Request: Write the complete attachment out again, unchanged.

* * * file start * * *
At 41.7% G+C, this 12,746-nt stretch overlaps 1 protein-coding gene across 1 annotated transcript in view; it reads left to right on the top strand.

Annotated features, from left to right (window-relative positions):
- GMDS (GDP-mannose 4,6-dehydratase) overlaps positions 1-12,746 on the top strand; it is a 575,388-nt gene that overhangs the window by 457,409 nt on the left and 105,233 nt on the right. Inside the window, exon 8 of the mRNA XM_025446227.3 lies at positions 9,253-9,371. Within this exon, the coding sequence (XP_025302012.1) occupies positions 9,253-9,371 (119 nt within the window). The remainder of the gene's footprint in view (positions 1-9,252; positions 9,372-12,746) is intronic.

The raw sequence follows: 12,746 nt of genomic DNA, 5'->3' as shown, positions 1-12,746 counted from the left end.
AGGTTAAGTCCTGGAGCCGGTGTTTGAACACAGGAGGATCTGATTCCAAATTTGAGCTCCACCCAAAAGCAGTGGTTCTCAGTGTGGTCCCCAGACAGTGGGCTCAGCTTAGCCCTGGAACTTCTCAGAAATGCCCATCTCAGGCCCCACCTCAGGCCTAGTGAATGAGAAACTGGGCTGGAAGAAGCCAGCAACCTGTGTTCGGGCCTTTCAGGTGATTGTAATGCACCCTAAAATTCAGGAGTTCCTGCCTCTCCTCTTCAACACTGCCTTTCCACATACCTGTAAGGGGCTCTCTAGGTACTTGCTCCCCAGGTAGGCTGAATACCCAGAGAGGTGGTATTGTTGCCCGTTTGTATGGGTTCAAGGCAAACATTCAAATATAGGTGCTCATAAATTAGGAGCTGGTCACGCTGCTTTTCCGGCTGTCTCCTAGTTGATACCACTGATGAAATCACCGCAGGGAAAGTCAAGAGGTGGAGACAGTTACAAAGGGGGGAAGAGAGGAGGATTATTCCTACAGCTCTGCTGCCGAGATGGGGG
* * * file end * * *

At 41.7% G+C, this 12,746-nt stretch overlaps 1 protein-coding gene across 1 annotated transcript in view; it reads left to right on the top strand.

Annotated features, from left to right (window-relative positions):
- GMDS (GDP-mannose 4,6-dehydratase) overlaps positions 1-12,746 on the top strand; it is a 575,388-nt gene that overhangs the window by 457,409 nt on the left and 105,233 nt on the right. Inside the window, exon 8 of the mRNA XM_025446227.3 lies at positions 9,253-9,371. Within this exon, the coding sequence (XP_025302012.1) occupies positions 9,253-9,371 (119 nt within the window). The remainder of the gene's footprint in view (positions 1-9,252; positions 9,372-12,746) is intronic.

The raw sequence follows: 12,746 nt of genomic DNA, 5'->3' as shown, positions 1-12,746 counted from the left end.
AGGTTAAGTCCTGGAGCCGGTGTTTGAACACAGGAGGATCTGATTCCAAATTTGAGCTCCACCCAAAAGCAGTGGTTCTCAGTGTGGTCCCCAGACAGTGGGCTCAGCTTAGCCCTGGAACTTCTCAGAAATGCCCATCTCAGGCCCCACCTCAGGCCTAGTGAATGAGAAACTGGGCTGGAAGAAGCCAGCAACCTGTGTTCGGGCCTTTCAGGTGATTGTAATGCACCCTAAAATTCAGGAGTTCCTGCCTCTCCTCTTCAACACTGCCTTTCCACATACCTGTAAGGGGCTCTCTAGGTACTTGCTCCCCAGGTAGGCTGAATACCCAGAGAGGTGGTATTGTTGCCCGTTTGTATGGGTTCAAGGCAAACATTCAAATATAGGTGCTCATAAATTAGGAGCTGGTCACGCTGCTTTTCCGGCTGTCTCCTAGTTGATACCACTGATGAAATCACCGCAGGGAAAGTCAAGAGGTGGAGACAGTTACAAAGGGGGGAAGAGAGGAGGATTATTCCTACAGCTCTGCTGCCGAGATGGGGG